The New Jersey Institute of Technology shocked Michigan, 72-70, on Saturday afternoon. How did a program that had never even played a Top 25 team take down the Wolverines at the Crisler Center? Check out Five Key Plays to find out.
1) Hot shooting helps Highlanders keep pace in the first half
You probably didn’t expect to see much of a game Saturday, especially after NJIT committed four straight turnovers without managing a shot to start the afternoon. It took the Highlanders nearly five minutes to score a bucket, but then, they started to heat up. They finished the first half shooting 11-for-18, including 5-of-8 from three.
There are some shots Michigan defended well, such as Winfield Willis’ trey over Derrick Walton. There are others on which the Wolverines could have defended better, such as when neither Kameron Chatman nor Ricky Doyle got his hand up to affect Tim Coleman’s bucket.
Some of the Highlanders’ success came from penetration by attacking Spike Albrecht, such as on Ky Howard’s three midway through the half.
“Their penetration to the basket was not good,” Beilein said after the game.
The last three-pointer of the first half is an interesting one, as Zak Irvin ignored Willis as he cut by the baseline and was left wide open to knock down a bucket, perhaps one of the many “mental lapses” Walton alluded to afterward.
2) NJIT takes the lead with 13-0 run
Though the Highlanders were hanging around with their hot shooting, Michigan never trailed throughout the first half. But NJIT used a 13-0 run after the break to pull ahead for the first time.
NJIT’s run was fueled by Michigan’s lackluster offense as much as its struggling defense. The Wolverines were stuck on 44 points for seven minutes during the second half which allowed NJIT to take control.
The run began with an easy baseline layup from Osa Izevbuwa as he ran unchecked by Derrick Walton and then Caris LeVert. Then Damon Lynn got free on an impressive backcut by Walton and kicked the ball outside, and the possession ended with a foul on Izevbuwa as he drove to the basket. He made one of two.
In order to stop the run, the Wolverines broke out the 1-3-1. On the first possession, it forced a turnover, but on the next, NJIT picked it apart easily, getting a layup when Chatman, Doyle and Albrecht turned to defend Willis near the sideline.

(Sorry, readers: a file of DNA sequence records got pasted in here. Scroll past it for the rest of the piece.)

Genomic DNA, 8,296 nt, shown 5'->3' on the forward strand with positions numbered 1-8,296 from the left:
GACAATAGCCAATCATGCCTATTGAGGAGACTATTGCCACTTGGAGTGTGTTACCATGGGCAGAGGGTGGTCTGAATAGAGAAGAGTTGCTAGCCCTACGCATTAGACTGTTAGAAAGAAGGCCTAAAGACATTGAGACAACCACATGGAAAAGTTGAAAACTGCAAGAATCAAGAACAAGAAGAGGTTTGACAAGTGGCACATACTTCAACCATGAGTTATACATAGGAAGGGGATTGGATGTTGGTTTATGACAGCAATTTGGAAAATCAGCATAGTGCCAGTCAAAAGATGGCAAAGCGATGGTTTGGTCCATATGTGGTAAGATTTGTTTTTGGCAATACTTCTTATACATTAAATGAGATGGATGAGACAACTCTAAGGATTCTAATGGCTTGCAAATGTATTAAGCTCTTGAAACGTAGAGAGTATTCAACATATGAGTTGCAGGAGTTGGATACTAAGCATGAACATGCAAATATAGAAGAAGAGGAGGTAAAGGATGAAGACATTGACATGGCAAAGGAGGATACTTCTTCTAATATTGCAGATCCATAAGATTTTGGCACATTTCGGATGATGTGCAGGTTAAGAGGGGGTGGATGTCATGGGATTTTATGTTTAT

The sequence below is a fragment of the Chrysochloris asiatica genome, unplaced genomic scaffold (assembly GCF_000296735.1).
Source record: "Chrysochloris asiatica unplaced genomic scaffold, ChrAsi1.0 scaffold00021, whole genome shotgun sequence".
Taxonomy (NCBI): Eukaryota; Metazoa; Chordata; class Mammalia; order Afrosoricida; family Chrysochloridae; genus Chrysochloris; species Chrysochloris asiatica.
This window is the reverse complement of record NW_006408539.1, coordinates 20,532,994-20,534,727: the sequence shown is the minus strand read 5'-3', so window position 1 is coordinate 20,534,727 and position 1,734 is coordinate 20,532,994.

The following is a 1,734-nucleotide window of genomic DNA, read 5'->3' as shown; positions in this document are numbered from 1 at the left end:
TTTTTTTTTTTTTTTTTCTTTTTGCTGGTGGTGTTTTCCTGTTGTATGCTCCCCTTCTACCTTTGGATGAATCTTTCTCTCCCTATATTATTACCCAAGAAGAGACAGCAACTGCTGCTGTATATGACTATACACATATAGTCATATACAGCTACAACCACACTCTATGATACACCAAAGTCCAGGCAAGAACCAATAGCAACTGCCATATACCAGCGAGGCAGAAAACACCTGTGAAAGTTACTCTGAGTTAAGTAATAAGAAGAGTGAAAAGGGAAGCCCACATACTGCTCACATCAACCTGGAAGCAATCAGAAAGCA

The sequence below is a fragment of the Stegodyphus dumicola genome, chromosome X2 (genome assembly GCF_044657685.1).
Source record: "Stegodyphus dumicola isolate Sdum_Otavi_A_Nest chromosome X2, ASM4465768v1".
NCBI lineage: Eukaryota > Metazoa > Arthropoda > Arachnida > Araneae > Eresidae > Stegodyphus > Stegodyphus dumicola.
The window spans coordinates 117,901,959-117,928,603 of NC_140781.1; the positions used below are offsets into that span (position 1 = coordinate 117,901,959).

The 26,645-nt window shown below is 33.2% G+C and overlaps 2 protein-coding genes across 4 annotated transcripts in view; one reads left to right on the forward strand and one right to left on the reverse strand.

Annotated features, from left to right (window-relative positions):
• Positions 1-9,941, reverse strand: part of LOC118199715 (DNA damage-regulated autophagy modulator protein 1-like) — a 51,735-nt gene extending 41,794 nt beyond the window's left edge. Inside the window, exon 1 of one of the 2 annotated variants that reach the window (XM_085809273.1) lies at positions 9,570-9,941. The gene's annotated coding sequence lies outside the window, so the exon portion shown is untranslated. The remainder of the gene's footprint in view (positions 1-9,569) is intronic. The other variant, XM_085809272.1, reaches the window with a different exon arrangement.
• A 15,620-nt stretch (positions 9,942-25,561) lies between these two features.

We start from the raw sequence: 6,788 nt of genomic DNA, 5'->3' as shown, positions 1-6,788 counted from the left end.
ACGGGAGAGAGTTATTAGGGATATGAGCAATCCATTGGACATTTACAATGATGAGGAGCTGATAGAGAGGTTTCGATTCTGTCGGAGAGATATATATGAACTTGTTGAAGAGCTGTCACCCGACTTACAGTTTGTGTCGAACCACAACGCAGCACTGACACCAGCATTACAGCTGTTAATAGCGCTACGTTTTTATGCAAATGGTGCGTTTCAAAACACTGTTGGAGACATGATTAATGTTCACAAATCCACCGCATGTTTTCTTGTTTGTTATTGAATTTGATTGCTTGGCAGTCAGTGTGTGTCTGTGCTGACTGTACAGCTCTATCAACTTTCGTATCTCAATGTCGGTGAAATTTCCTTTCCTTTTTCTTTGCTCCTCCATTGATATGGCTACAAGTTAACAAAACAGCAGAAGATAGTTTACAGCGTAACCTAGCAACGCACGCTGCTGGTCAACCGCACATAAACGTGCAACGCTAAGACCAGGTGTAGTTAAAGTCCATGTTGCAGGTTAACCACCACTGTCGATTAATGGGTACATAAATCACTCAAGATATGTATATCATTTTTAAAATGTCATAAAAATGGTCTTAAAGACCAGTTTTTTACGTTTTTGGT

And then the Highlanders scored on a pair of inbounds plays to stretch their lead to 51-44, and the upset alert was on at the Crisler Center. The inbound plays might have been the most troubling as the Wolverines just seemed to lack focus or execution and gave up easy baskets.
3) Three-pointers pull Michigan back ahead
You live and die by the three, and for a period in the second half, it gave Michigan life. Down by seven midway through the period, the Wolverines pulled ahead with a trio of long-range shots.
Michigan’s offense had been sputtering, but this has always been a group that can heat up quickly.
Caris LeVert began the run with a banked three over Damon Lynn as the NJIT guard prepared for a screen from Doyle. Then, Walton hit one in transition that rattled around the rim and needed some help from the backboard. Albrecht followed by taking a charge on the defensive end, and, two possessions later, he penetrated and dished to LeVert for a clean look that the junior buried.
That gave the Wolverines a 55-53 lead with six minutes to play, but the Highlanders responded quickly.
4) Damon Lynn makes big threes late
Following Michigan’s 9-0 run, Damon Lynn silenced the Crisler Center by simply hitting a shot over Albrecht, who was defending him closely. After a pair of free throws by Ky Howard, Lynn did it again, this time nailing a stepback three over Walton to give NJIT the lead.
On the next possession, the Highlanders isolated Lynn, and the guard got a moment of separation from LeVert by faking a drive to the basket. It was all he needed, as Lynn hit from NBA range to put his team ahead by four with less than three minutes to play.
“No. 5 [Lynn] was just sensational,” Beilein said. “We really don’t have a defense for those stepback jump shots he hit over people. Those nine points — those three straight — were the difference in the game.”
5) LeVert turnover, NJIT offensive board seal game
LeVert may have scored a game-high 32 points, but he committed a turnover that cost Michigan a key possession. It was no secret that the ball was going to in LeVert’s hands after he had kept Michigan in the game down the stretch with his hot shooting.
With 50 seconds to play, the guard tried a cross-court jump pass to Albrecht, but Willis read the move perfectly, leaving Doyle to deflect the ball and then flinging it off Albrecht, who had a foot out of bounds.
Down by one, a Derrick Walton steal almost led to a potentially game-tying fastbreak, but the 6-foot guard couldn’t stay inbounds. On an inbounds play with three seconds left on the shot clock, Michigan forced an off-balance three from Howard and looked certain to get the ball back down by one with nine seconds to go.
But Doyle tipped the rebound to Willis, who bobbled it back to the center. Doyle then seemed to get a better handle on the ball until Willis and Daquan Holiday converged on him and managed to rip it away. It was just the Highlanders’ fourth offensive rebound of the day.
Holiday ultimately got the ball and hit two clutch free throws, and NJIT held on for the 72-70 upset win.